One of the many things that I think that Batman: The Animated Series got right was its atmosphere and style. Bruce Timm and his team beautifully married the Art Deco and German Expressionist styles that were inherent in Anton Furst’s designs for the 1989 Batman film with a character animation style that felt inspired by Alex Toth. It’s a cartoon noir that feels perfect for the pulp-inflected world of Batman.

While there was, of course, the direct adaptation of that universe to comics in the Batman Adventures series, something with a bit more edge appeared in the DC Universe proper from one of the storyboard artists and animators from Warner Animation. That creator, Darwyn Cooke.

…because my world is all just shades of grey, Batman.”

Catwoman by Ed Brubaker, Darwyn Cooke, Mike Allred, Matt Hollingsworth, and Sean Konot was a bit of a departure from her ’90s series. To the world at large, Selina Kyle was dead. At the beginning of this series, she had essentially hung up her costume and was attending therapy with Leslie Thompkins. She was only drawn back in to the world of crime through a series of murders of sex workers, otherwise not given effort by Gotham’s police. The opening arc, “Anodyne”, gave us a mystery to solve.

Credit where it’s due, Jim Balent, Jo Duffy, Doug Moench, and Devin Grayson chief among the creators on the 1993 series, it was a fun adventure series that had the occasional caper. The 2001 series took different cues. Selina adopted a more practical costume. It stripped back the core of the character to what was more familiar to Frank Miller and David Mazzucchelli’s Year One. And some of the seediness of Moench and Paul Gulacy’s “Prey” from Legends of the Dark Knight. It recast Selina as the pulp detective, the troubled anti-hero, more than the femme fatale and it revelled in noir goodness.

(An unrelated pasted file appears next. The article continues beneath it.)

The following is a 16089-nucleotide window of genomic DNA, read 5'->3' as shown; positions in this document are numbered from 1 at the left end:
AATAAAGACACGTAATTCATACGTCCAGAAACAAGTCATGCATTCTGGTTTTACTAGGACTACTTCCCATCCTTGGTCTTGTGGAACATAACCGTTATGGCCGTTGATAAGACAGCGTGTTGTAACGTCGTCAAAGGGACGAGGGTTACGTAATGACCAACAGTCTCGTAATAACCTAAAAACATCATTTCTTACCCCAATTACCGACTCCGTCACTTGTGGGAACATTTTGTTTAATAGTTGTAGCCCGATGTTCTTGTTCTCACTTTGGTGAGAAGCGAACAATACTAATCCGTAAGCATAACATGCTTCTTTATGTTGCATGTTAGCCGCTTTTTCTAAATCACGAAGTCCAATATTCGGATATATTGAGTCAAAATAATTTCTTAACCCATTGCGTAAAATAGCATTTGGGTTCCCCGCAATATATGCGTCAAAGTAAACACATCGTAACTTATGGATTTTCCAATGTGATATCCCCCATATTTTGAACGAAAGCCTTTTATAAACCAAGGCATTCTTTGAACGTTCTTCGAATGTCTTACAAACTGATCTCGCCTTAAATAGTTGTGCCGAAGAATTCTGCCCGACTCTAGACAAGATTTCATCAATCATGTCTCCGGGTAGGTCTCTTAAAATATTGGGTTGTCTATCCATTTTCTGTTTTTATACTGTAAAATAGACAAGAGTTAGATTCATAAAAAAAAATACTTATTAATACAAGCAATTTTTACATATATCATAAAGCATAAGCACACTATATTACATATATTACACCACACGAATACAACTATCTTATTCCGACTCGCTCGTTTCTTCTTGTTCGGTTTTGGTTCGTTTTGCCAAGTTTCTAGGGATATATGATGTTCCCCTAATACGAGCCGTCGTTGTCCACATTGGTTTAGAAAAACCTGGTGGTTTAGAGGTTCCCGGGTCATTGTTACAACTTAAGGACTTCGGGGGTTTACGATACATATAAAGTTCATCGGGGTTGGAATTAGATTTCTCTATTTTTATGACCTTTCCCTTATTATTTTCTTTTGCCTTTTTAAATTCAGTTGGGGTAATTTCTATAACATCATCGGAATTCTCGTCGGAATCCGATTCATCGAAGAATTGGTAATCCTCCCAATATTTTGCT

Of course, it’s Gotham, so of course he’s got to be a freak.”

Darwyn Cooke is a master of showing action through static imagery. I think that his work here is some of his best. He has a tendency here to break down action scenes to multiple smaller panels, giving the effect of quicker movement to a more standard rhythm of the pages in this arc of 8-panel grids. It’s quite interesting how that works.

Pairing with Mike Allred finishing or inking the work also has a unique effect. The outlines are smoothed and faces are rounded with Allred bringing a bit of his style to the work. It retains the shadow and light common to Cooke’s work, while evoking a bit more of that cartoon noir feel. Matt Hollingsworth enhances that further with limited solid base colours of blue, purple, and a kind of yellow orange. It creates an effective moody atmosphere.

Ed Brubaker uses a kind of hardboiled narration for Selina’s voice, tinged with irony when it comes to the oddity of Gotham’s criminals. It’s presented as the torn pages from a journal in the dialogue boxes by Sean Konot. It’s a common convention for the lettering in crime comics these days. Though Konot adds another nice design element of having some of the boxes break across panels, flowing through the gutter.

And you can’t argue with happiness, can you?”

The first four issues of Catwoman from Brubaker, Cooke, Allred, Hollingsworth, and Konot feel like a how-to on bringing noir sensibilities to superhero comics. It embraces the spirit of Year One, the verve of Batman: The Animated Series, and sheer knowledge of the genre. Bringing a new, but natural, evolution of the character.

Current collected editions also include Cooke’s own Selina’s Big Score and the lead-in back-up shorts to the series from Detective Comics. They further spotlight different aspects of the noir genre.


Classic Comic Compendium: Catwoman – “Anodyne”

Catwoman – “Anodyne”
Writer: Ed Brubaker
Artists: Darwyn Cooke and Mike Allred
Colourist: Matt Hollingsworth
Letterer: Sean Konot
Publisher: DC Comics
Release Date: November 28 2001 – February 27 2002 (original issues)
Available collected in Catwoman – Volume 1: Trail of the Catwoman and the Catwoman of East End Omnibus

Read past entries in the Classic Comic Compendium!